According to recent European and American guidelines, surgical myectomy remains a gold standard in symptomatic patients with HOCM refractory to medical treatment. Sufficient extent of interventricular (IVS) shaving alleviates increased LVOT gradient and systolic anterior motion (SAM) [1]. Coexisted mitral valve leaflets and subvalvular apparatus pathology may contribute to suboptimal effect of isolated myectomy [2]. Nevertheless, additional procedures addressing elongated mitral leaflets or anteriorly displaced papillary muscle are required very rarely and there are no clear guidelines when to perform them. Decision whether to perform additional procedures on mitral valve may be particularly difficult in low- and middle-volume centres with limited experience in this field. Variety of surgical strategies, encompassing elongation as well as shortening of anterior mitral leaflet derives additional ambiguity in decision making. Mitral valve replacement is currently known as harmful and connected with inferior long-term prognosis, and numerous articles support this opinion [3, 4]. The mechanisms of dynamic LVOT obstruction are well known, it has been sufficiently proven that elongated AML contribute to dynamic increase of LVOT gradient among patients suffering from HCM [5, 6]. However, the conditions of blood flow after myectomy are different and the relationships between AML length, the anterior-posterior diameter of the mitral annulus, dynamic LVOT obstruction and MR were not investigated so far. The aim of our study was to find the correlation between AML length and the diameter of the mitral annulus measured preoperatively with echocardiographic markers of late surgical outcome – the greatest maximal LVOT gradient and MR, registered during follow-up.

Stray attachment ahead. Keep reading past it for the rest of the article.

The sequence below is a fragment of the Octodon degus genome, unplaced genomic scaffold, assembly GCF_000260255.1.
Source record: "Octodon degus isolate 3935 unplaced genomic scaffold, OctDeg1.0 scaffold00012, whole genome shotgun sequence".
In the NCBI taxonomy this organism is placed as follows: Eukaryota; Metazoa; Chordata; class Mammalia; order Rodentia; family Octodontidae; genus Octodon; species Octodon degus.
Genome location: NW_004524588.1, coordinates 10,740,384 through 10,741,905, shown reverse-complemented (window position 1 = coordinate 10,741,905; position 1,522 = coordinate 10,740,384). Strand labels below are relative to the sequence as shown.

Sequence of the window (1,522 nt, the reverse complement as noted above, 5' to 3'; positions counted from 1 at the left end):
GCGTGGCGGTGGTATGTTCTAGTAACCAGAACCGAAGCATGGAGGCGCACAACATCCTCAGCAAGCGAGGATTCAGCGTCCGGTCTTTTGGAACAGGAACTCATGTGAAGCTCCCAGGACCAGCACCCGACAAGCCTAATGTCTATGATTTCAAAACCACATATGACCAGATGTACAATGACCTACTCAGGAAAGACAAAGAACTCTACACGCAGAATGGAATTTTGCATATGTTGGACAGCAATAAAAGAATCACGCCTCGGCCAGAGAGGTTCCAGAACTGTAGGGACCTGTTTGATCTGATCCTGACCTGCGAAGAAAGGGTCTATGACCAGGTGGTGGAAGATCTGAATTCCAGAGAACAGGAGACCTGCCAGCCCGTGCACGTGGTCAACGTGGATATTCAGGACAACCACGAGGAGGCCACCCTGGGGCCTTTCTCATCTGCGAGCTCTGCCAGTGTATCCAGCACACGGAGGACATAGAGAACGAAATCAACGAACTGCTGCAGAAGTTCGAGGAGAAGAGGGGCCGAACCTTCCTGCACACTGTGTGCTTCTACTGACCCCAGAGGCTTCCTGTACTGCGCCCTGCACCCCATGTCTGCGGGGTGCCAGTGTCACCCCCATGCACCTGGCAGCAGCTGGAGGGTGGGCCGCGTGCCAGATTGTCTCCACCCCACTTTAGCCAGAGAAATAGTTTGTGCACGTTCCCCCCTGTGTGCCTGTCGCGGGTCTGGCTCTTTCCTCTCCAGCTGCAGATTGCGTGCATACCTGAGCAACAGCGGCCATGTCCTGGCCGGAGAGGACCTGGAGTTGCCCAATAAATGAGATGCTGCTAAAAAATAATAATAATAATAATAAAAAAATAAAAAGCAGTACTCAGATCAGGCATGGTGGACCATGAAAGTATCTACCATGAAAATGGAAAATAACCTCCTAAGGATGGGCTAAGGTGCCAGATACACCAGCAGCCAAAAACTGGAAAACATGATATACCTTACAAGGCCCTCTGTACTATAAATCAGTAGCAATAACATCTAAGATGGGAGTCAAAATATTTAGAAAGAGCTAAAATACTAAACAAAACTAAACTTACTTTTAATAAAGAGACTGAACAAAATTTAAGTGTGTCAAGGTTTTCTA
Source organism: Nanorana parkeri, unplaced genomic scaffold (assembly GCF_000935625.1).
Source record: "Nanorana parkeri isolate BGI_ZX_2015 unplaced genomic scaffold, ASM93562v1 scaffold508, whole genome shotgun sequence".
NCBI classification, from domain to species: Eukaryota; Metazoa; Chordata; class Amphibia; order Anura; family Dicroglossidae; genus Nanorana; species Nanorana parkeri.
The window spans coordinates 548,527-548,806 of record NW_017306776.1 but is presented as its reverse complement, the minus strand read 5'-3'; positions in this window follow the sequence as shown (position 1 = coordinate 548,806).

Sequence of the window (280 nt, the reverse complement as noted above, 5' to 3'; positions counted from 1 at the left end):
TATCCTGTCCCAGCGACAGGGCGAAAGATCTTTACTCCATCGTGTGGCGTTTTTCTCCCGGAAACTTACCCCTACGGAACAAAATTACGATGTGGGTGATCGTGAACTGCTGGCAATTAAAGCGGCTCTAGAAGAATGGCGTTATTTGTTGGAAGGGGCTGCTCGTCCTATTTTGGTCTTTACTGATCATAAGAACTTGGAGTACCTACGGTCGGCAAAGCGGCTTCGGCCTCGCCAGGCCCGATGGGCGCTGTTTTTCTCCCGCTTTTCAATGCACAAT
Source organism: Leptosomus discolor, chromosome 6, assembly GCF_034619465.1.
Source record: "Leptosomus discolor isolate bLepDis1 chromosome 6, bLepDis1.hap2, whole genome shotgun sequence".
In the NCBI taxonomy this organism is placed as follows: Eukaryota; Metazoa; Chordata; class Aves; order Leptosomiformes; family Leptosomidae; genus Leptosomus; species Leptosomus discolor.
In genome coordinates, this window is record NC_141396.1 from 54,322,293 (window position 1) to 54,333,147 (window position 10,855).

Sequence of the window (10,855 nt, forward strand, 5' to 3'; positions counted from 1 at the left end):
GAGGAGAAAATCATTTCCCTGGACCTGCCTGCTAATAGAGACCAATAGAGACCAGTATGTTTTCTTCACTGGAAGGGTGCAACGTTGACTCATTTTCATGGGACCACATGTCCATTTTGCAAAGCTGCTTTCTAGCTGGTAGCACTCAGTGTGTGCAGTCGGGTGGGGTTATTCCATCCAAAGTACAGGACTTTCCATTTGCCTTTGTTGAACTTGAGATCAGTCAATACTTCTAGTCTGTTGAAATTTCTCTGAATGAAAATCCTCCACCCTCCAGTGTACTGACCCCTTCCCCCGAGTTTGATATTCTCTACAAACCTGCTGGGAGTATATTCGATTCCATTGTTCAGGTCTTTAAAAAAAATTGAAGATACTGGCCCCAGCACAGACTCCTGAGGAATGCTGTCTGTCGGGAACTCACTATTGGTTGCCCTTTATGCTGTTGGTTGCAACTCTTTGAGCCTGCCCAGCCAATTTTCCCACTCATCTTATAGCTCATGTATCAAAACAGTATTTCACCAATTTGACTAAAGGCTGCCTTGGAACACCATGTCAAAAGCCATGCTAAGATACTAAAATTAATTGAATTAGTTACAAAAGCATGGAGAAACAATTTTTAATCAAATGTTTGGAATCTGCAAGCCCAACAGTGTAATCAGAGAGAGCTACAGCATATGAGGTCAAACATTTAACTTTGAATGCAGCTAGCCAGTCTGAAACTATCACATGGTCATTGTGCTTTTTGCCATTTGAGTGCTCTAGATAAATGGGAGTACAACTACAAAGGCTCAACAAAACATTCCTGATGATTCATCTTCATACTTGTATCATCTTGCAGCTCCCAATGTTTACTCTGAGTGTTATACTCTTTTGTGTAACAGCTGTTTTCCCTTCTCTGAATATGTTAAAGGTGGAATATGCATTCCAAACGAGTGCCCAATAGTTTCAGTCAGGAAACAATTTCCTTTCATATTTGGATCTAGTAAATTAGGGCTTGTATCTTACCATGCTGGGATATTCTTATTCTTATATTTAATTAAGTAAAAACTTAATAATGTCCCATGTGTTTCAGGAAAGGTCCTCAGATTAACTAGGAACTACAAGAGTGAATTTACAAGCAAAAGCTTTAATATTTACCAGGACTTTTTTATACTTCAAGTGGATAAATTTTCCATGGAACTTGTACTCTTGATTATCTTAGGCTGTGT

In the first step we investigated correlations in whole analysed population between the anterior mitral leaflet length, mitral annulus diameter (both measured preoperatively) and the greatest maximal LVOT gradient and the greatest mitral regurgitation registered in the follow-up. We calculated indices: [AML / annular diameter] and [AML x annular diameter] to find out how the combination of this two variables correlates with LVOT gradient and MR. In the second step the patients were divided into two groups; those with moderate or milder MR and/or an LVOT gradient < 30 mmHg (responders), and those with more than moderate MR and/or an LVOT gradient ≥30 mmHg (non-responders). These two groups were compared in terms of AML and MAD. The exclusion criteria were mitral valve regurgitation other than secondary to SAM, additional procedures on mitral leaflets or need for mitral or aortic valve replacement.

Study population